He fell in behind me as I mounted the long, steep hill that connects run-down Archway, in north London, with my new home in the wider, affluent avenues of Highgate.
His self-conscious whistle unsettled me. As soon as the woman and child in front turned into the Miranda housing estate, he began to run. On the corner, where high brick walls divide private Victorian houses from the dismal, concrete estate, he grabbed my bag. In the struggle I was knocked to the ground. No one answered my screams, and when the bag's strap finally snapped, I was bruised and he had won.
For a moment my slight, blond assailant gazed down at me, nervous but determined, and no more than 16. Then he ran down the hill, disappearing into the estate's maze of subways and passages. I followed, a little tearful.
My neighbours assumed the robber would be black. That, in fact, was the colour of the people who helped me: Sonia, the woman who had been in front and who eventually walked back towards the noise, and a teenage boy from the estate who saw my attacker running and tried to catch him.
Sonia took me upstairs to use her phone. The lift, filled with pink polystyrene, stood open and useless. It was 9.30pm when I called the police. At 10.15pm we called again. They were on their way, they said. Just a little busy.
All this time the black teenager stood outside in the cold waiting to direct the police. The security buzzers were on the blink again. As Sonia dispensed coffees, she explained how she never went out alone here after dark. Winter meant long nights of confinement. Nineteen years ago the estate was a fine place. Now it is crime-ridden and full of problem families.
A friend arrived and we searched unsuccessfully for a discarded bag. The Miranda estate deceives the outside world. Hidden behind high bushes are hundreds of box-like homes on four floors stretching far into the distance. This Seventies design now offers a hostile environment to those forced to live there.
At 10.45pm we called the police again. Sorry, they would try to get someone there as soon as possible. I wondered if a Highgate address might have proved a greater lure.
We gave up and went to the station. The police had lost their chance to speak to the teenager, who thought he knew my attacker. The officer on the desk was still apologetic; it was a busy night. He took my details and gave me a number that would help me to claim the insurance.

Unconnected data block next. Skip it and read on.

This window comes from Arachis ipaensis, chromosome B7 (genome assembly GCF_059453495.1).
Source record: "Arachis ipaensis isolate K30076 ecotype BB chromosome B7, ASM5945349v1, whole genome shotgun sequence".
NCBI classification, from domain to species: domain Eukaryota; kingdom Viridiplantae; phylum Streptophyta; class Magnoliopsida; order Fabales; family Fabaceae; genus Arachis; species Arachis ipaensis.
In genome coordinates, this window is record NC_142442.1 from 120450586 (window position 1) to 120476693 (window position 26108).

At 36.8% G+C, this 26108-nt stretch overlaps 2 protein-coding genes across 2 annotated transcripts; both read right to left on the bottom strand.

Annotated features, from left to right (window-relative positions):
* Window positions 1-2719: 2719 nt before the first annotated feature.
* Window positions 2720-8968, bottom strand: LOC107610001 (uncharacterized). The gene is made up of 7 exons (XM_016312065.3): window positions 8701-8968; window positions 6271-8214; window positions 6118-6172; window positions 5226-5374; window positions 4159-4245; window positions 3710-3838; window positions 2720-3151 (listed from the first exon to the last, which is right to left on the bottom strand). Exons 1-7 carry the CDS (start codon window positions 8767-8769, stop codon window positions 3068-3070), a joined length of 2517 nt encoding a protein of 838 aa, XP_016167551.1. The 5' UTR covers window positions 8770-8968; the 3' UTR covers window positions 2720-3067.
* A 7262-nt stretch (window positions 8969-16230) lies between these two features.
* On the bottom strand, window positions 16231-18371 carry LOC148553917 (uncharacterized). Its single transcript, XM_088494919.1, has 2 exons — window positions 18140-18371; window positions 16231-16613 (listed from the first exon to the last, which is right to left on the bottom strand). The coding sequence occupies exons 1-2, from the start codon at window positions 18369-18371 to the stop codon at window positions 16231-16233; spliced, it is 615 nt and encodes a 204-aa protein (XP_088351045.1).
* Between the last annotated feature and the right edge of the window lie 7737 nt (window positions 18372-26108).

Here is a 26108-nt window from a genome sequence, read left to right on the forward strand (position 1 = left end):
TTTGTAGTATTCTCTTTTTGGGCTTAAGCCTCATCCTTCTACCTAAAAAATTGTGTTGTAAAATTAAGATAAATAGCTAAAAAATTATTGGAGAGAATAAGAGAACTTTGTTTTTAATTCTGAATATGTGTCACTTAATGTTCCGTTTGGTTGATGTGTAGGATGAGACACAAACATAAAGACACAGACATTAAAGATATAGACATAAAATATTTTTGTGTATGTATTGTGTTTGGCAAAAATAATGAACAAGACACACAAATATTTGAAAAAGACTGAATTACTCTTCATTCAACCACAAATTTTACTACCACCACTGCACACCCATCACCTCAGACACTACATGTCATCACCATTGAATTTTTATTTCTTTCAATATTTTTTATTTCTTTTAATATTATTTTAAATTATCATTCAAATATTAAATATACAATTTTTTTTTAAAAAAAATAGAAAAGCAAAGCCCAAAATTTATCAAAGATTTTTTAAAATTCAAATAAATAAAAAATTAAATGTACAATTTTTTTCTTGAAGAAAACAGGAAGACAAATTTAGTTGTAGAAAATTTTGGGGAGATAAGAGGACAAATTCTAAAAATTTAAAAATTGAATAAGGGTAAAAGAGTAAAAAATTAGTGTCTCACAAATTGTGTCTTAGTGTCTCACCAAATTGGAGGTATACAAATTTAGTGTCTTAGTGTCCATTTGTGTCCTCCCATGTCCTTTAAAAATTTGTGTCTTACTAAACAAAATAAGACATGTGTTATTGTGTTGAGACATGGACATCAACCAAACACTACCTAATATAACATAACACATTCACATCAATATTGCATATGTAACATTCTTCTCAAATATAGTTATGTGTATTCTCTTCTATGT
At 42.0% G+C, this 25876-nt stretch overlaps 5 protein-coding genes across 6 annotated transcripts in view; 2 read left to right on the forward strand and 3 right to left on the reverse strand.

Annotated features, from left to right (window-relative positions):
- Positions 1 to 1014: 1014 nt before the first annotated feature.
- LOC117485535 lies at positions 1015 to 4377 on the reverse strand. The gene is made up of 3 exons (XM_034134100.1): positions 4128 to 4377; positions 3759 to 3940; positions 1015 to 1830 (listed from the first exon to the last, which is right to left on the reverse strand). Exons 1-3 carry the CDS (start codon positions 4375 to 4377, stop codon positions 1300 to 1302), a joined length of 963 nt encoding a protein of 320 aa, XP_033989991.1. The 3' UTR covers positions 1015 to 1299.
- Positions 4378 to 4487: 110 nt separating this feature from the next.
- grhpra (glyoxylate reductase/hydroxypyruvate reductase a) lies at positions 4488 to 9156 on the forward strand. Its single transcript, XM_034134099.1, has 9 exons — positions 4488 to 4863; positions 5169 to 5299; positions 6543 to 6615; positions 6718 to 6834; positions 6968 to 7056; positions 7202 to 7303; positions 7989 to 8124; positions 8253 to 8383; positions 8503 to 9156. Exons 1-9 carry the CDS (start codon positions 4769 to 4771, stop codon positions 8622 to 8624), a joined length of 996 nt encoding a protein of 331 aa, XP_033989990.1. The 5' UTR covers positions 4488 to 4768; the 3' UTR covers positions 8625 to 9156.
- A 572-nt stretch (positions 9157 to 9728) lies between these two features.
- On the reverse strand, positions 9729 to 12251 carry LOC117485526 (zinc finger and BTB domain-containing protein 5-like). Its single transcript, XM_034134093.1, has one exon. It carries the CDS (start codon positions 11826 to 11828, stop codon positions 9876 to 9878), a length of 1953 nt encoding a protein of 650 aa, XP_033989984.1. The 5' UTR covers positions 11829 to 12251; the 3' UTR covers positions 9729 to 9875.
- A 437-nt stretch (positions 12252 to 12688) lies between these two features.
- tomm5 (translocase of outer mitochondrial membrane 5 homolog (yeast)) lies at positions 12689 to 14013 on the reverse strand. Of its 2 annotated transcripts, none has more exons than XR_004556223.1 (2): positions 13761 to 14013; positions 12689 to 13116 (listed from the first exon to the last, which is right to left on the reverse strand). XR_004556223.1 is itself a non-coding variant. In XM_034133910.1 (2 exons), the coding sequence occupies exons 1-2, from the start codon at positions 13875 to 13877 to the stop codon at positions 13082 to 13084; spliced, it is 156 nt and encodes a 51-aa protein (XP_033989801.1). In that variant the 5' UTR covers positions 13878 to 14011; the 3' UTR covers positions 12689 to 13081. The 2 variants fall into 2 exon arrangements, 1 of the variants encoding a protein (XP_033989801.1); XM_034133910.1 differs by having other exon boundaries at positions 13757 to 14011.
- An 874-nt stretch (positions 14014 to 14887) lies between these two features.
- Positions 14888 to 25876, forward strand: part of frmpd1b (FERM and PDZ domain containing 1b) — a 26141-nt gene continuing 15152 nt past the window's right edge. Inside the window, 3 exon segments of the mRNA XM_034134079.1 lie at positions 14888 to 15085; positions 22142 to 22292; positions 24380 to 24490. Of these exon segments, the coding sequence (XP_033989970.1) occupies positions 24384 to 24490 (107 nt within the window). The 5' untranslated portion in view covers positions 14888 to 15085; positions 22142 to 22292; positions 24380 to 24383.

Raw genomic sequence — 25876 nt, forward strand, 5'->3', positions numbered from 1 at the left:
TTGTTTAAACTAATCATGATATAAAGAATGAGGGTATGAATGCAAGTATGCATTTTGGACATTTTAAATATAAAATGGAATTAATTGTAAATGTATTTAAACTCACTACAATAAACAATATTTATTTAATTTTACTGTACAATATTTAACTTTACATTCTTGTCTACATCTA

At 4pm the next day the special locksmith for the special lock gained entrance to my flat. A message from a policewoman awaited on the answering machine. I called back. She was busy. I left a message. Then there were seemingly endless calls to cancel credit cards.
Then came my new neighbours, bearing personal crime stories, each more horrific than the one before. Tales of gold chains being ripped from throats in broad daylight were superceded by midnight ground-floor burglaries and eventually culminated in a unsolved murder in the flat downstairs.
My smart block in this leafy N6 street was obviously under siege from N19's 'poor and jealous', dwelling hundreds of feet below.
Next day brought a prompt letter from the local victim support team. I was more interested in a progress report from the police. That afternoon a woman from a bank called to say someone was trying to use my cash card. There was a possibility of arrest. She was excited and in a hurry. She would call me back. I waited two hours then called the police. They promised my woman police officer would call me back.
I've heard nothing from the police since and seen nothing of the robber I was able to describe so clearly. Navely, perhaps, I still believe that a community policeman who knew the estate could have found the boy that night, armed with information from me and the teenager who thought he recognised him. Someone should care more about someone so young who snatches handbags. I look for him each morning when I walk past the estate; at night I join the hordes of Highgate dwellers who bypass it by taking the bus.Reuse content